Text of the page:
I believe in eating at the kitchen table.
Growing up I can’t remember when I ate a meal at any place other than the kitchen table.
My parents, sister and I dined at a modest, circular oak table that my mother inherited from her great aunt Ethel.
At Ethel’s kitchen table, my sister and I ate waffles smothered in peanut butter and maple syrup, which sometimes dribbled onto our plaid Catholic school jumpers, while we finished our homework on dark mornings.
At the family table, I saw my father, a busy businessman, when he savored my mother’s weekend lunches of tomato sandwiches on white bread with mayonnaise and Lawry’s salt.
At that table, we celebrated birthdays, straight A’s, promotions and college acceptances over special dinners.
The table was a place where we discussed our days. Dad talked about work or grandma’s health. I talked about horseback riding lessons or the yearbook staff. Suzy talked about softball. Mom often just listened and sometimes threw her head back into loud laughter, indicating something one of us said was truly funny.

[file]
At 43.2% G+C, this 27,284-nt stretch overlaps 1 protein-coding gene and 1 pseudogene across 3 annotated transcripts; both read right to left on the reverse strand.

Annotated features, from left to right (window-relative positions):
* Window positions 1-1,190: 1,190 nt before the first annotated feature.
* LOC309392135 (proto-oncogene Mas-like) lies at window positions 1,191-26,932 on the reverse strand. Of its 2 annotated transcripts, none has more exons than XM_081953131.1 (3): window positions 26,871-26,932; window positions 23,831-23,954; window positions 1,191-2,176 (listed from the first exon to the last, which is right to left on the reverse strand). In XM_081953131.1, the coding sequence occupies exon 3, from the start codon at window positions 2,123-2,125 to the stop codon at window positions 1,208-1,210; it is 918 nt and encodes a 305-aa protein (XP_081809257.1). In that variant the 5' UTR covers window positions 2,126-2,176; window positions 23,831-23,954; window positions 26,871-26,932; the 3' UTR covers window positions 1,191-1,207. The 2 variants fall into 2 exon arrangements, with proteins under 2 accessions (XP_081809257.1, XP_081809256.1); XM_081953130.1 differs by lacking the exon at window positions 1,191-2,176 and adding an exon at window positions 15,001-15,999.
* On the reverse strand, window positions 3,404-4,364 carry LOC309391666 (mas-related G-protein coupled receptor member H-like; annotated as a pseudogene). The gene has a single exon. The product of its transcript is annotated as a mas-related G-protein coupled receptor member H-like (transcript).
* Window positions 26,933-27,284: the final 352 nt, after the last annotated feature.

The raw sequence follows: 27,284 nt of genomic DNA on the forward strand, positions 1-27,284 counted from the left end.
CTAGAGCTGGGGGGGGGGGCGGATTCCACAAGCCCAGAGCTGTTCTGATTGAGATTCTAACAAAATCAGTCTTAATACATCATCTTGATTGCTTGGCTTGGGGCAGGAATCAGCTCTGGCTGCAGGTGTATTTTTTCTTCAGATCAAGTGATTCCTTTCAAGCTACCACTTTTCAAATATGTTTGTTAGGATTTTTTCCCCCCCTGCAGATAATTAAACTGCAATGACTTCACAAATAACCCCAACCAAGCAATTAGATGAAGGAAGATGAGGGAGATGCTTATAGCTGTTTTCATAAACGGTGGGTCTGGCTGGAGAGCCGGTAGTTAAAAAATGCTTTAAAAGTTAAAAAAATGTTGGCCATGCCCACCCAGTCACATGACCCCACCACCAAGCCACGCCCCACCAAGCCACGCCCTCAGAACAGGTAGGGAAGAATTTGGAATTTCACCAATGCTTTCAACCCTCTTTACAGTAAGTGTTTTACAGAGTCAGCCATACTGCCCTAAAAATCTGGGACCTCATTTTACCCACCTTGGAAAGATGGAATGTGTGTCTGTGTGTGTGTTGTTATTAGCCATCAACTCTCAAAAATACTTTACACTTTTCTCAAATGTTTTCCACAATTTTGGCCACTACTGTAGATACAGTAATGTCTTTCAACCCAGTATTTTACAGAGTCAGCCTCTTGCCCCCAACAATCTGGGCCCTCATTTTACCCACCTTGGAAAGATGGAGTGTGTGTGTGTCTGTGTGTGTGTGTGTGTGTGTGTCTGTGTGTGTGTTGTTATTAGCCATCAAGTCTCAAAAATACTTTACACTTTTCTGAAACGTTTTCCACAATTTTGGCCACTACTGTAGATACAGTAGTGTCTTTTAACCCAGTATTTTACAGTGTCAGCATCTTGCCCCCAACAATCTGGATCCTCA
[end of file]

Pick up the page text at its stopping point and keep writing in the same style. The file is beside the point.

Other times, the table was a place to be despised, representing an unwillingness to bend. Come on, can’t we just order pizza and eat it while we watch a movie? Forget it, this family never owned a t.v. tray.
After my father showed the first signs of heart problems, the table was the place for complaints about the new family diet.
“Chicken and fish. Chicken and fish. All we ever eat is chicken and fish,” we sang.
After the first heart attack struck, Suzy and I ate dinner there alone. Mom was at the hospital late, and we tried to make dinner for her, but she was never hungry.
On a few occasions, like when I used the F word, we ate silent dinners while trying to avoid each other’s gaze.
Once, Suzy and I got out of Sunday mass because of a fight at that table. She splashed milk on my dress, so I dumped the whole bowl of Cheerios on her head. She, in turn, did the same to me.
At the kitchen table, everything we ate off of could be thrown into the dishwasher. We didn’t worry about water stains from glasses and used paper napkins.
Today, we even have the same seating arrangements: me across from my mother with my dad to my left and sister to the right.
I now realize that eating at the table wasn’t about dining in a civilzed manner. It was about maintining relationships, which really shoud be the ultimate belief: relationships with family, friends and one’s self.
Though I live alone in my own home now, I still eat every meal at my kitchen table. My friends refuse to eat at their kitchen tables and prefer to prop plates of food on their laps at dinner parties.
Yet when they come to my house, we always eat at my sleek black table.
Mine’s not Ethel’s. I believe it’s better. My parents bought it for me.
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